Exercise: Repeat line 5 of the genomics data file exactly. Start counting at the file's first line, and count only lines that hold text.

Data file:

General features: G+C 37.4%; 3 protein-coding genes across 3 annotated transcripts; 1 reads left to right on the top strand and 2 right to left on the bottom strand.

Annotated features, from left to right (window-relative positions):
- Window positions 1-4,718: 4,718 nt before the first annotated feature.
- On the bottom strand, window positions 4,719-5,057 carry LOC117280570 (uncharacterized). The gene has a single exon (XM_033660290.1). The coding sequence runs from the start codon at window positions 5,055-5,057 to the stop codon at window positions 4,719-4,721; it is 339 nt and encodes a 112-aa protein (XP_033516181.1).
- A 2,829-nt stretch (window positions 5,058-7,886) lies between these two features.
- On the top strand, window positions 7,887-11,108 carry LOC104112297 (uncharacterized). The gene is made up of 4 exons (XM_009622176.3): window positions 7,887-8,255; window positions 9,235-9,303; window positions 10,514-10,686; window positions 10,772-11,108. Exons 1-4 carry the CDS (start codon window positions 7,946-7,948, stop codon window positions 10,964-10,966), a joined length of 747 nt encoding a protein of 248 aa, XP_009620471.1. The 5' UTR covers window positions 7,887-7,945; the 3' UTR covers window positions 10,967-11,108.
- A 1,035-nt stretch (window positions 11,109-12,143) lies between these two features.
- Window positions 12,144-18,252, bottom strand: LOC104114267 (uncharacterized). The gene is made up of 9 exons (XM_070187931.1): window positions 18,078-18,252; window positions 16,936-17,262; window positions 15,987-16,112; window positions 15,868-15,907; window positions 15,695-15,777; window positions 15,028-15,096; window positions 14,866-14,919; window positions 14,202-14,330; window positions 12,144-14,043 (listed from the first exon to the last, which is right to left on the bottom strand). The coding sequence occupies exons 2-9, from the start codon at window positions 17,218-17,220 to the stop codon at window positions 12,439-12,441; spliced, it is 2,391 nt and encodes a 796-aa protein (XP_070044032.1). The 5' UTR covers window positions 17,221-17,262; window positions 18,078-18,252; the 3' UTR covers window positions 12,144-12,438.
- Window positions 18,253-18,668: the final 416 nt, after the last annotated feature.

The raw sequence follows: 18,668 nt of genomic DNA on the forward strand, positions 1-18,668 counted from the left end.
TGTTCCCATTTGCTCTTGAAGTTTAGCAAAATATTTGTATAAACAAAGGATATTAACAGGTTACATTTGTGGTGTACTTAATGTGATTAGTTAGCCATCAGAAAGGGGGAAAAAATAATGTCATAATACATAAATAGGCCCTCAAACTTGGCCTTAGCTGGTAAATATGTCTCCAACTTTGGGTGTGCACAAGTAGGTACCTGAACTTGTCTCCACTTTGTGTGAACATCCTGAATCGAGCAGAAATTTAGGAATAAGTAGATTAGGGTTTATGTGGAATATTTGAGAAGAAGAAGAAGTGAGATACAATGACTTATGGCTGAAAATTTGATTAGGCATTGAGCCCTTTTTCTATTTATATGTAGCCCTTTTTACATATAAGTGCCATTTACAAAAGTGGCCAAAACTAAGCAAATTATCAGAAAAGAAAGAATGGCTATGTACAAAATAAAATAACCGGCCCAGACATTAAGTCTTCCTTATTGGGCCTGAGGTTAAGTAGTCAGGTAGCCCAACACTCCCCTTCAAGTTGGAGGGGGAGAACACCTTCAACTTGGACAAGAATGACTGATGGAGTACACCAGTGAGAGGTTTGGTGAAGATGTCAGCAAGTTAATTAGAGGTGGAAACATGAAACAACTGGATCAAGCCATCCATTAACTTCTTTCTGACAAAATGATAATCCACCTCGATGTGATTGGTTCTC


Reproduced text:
- A 2,829-nt stretch (window positions 5,058-7,886) lies between these two features.